Naming and Prescribing

Distinct nonproprietary names and transparent labeling are fundamental for appropriate use and prescribing.1

Due to the complexity of biosimilars and because multiple companies are developing biosimilars of the same reference molecules, an infrastructure that supports the ability to track and trace the use of different biologics and provides physicians with detailed, product-specific labels, is important to enable optimal patient safety monitoring and prescribing.1


All biologic medicines, including biosimilars, present at least some risk of an unwanted response to the medicine, where the patient reacts against the proteins in the medicine. It is important to assure that the adverse event is attributed to the correct biologic manufacturer.

For this reason, it is important to have pharmacovigilance programs in place that can support the product profile beyond clinical trials. 

Naming and Traceability1-3

An important tool to track and trace the use of a medicine given to a patient is a distinguishable International Non-proprietary Name (INN) for each medicine. INNs were developed to facilitate the identification of pharmaceutical substances or active pharmaceutical ingredients.

INNs also help prevent pharmacists from inappropriately substituting one biosimilar for another biosimilar or the reference biologic medicine. And in the case of an adverse event, INNs allow the product to be traced back to the manufacturer.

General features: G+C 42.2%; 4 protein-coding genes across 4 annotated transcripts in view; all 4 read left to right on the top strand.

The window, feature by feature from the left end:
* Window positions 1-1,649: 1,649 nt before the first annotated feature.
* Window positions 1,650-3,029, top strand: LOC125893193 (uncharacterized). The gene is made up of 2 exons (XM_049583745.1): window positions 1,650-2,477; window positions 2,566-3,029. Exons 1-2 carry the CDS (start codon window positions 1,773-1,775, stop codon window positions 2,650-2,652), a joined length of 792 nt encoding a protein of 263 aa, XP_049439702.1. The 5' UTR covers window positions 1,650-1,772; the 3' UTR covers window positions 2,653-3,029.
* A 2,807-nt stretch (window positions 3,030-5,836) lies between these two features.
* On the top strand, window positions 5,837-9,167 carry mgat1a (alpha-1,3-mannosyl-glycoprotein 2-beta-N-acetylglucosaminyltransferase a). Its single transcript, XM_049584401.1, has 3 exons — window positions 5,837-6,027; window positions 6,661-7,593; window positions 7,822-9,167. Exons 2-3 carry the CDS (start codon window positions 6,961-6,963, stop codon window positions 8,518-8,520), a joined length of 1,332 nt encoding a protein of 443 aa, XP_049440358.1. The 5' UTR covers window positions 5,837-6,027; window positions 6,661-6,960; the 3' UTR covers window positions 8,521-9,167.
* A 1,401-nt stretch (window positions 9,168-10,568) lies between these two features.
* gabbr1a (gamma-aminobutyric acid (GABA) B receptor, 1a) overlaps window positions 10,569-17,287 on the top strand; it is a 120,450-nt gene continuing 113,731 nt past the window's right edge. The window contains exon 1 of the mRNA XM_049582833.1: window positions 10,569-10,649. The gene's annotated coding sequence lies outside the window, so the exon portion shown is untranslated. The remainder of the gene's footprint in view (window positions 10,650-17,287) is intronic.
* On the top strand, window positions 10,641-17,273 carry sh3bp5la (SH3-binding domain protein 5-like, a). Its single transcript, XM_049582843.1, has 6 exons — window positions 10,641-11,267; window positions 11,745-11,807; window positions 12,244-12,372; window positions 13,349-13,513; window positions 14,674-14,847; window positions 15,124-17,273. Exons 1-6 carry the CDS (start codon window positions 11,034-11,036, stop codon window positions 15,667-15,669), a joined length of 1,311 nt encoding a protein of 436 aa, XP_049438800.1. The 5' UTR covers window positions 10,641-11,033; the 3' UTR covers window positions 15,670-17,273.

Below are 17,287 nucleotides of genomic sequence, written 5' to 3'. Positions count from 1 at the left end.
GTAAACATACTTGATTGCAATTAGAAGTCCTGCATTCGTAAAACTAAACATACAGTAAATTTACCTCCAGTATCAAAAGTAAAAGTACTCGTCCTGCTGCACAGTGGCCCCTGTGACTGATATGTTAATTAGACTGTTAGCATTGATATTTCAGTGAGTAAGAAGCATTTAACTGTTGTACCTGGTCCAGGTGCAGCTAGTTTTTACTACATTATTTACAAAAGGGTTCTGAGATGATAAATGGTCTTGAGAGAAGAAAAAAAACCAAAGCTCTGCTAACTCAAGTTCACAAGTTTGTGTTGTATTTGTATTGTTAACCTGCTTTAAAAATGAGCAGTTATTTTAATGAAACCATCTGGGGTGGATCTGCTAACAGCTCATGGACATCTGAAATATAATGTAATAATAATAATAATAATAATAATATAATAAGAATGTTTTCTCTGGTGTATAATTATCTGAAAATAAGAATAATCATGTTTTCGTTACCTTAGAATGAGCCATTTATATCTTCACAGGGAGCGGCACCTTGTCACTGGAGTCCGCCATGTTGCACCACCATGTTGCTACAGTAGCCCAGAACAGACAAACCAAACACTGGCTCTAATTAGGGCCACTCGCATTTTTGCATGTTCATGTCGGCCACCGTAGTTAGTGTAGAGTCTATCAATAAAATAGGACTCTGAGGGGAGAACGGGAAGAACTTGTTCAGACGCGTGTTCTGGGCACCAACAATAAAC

Amgen, a developer of both originator products and biosimilars, believes prompt identification of medicinal product problems can be enabled by distinguishable non-proprietary names, which will ultimately enhance patient safety.

Biologic Labels Must Answer Important Questions4

Whether a biologic medicine is an original reference product or a biosimilar, the label needs to answer important questions to ensure physicians have access to critical product information for prescribing. A physician’s ability to meet each individual patient’s clinical needs will be aided by detailed and product-specific labels for all biologics. As such, biosimilar labels that meet the following guidelines may be helpful for physician prescribing practices:

  • (1) Identify as biosimilar but not designated as interchangeable, or (2) identify as biosimilar and designated as interchangeable
  • Identify the reference product
  • Clearly identify the source of the clinical data included on the label (reference product sponsor or biosimilar sponsor)
  • Allow for clinical data generated by the biosimilar sponsor to be referable—through a mechanism such as a “summary of the totality of the evidence” document or directly on the label


  1. Mellstedt H, Niederwieser D, Ludwig H. The challenge of biosimilars. Ann Oncol. 2008;19:411-419.
  2. Niederwieser D, Schmitz S. Biosimilar agents in oncology/haematology: from approval to practice. Eur J Haematol. 2011;86:277-288.
  3. Data on file, Amgen; 2015.
  4. Nowicki M. Basic facts about biosimilars. Kidney Blood Press Res. 2007;30:267-272.